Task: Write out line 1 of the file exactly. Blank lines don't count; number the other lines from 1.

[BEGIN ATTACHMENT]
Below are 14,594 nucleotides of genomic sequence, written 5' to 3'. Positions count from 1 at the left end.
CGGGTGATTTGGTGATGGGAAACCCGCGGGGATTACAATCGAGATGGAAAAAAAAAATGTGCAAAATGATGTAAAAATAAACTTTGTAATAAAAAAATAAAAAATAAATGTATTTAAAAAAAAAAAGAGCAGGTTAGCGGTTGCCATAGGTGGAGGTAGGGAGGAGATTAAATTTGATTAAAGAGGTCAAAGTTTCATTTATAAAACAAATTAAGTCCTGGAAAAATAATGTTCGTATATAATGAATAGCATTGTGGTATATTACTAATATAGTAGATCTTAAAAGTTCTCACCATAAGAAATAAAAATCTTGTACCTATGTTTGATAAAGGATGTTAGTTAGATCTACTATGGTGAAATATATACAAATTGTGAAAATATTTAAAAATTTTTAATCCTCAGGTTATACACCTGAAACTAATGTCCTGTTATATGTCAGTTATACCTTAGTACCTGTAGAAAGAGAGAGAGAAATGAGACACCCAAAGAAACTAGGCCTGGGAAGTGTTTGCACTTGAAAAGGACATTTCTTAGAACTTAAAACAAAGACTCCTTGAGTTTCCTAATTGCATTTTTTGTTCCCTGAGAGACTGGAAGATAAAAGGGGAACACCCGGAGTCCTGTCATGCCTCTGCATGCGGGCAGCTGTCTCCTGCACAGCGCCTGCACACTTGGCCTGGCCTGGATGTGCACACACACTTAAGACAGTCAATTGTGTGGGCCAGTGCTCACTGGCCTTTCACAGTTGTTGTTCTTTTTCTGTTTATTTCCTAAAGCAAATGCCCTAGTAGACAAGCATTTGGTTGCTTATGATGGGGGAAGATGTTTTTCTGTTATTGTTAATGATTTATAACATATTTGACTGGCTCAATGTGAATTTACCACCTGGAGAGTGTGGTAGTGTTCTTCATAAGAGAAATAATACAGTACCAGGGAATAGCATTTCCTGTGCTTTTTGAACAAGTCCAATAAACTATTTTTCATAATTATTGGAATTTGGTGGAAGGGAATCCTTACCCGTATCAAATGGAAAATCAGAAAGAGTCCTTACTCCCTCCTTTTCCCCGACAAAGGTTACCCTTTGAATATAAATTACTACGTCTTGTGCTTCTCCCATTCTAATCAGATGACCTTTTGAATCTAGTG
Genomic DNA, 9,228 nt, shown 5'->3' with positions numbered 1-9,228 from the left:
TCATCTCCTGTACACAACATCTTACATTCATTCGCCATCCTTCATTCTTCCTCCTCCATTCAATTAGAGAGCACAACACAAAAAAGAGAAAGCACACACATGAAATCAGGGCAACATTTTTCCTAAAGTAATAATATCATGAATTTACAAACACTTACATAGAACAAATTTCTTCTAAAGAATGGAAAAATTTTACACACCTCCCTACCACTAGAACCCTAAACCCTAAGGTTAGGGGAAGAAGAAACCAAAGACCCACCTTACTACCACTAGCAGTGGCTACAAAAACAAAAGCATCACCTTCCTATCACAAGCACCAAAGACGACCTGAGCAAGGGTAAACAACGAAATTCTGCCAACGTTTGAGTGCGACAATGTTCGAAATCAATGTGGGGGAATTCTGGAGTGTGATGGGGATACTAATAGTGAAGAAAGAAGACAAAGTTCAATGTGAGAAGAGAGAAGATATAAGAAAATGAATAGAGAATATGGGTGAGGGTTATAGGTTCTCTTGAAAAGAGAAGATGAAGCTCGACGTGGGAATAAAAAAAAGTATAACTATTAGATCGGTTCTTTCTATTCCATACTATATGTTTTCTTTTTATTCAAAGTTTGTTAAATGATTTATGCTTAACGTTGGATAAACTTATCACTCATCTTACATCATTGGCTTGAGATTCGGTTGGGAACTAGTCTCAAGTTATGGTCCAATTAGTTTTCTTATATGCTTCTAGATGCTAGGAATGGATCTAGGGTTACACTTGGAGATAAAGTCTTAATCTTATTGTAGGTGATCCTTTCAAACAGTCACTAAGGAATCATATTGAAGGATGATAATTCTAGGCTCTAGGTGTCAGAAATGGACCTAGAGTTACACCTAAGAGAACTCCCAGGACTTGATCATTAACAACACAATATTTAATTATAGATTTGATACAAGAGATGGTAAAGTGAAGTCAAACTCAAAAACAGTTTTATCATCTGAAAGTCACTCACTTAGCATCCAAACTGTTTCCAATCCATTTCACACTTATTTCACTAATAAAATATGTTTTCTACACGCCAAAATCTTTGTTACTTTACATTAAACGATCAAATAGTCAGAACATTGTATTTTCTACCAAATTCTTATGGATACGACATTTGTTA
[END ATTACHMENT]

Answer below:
Below are 14,594 nucleotides of genomic sequence, written 5' to 3'. Positions count from 1 at the left end.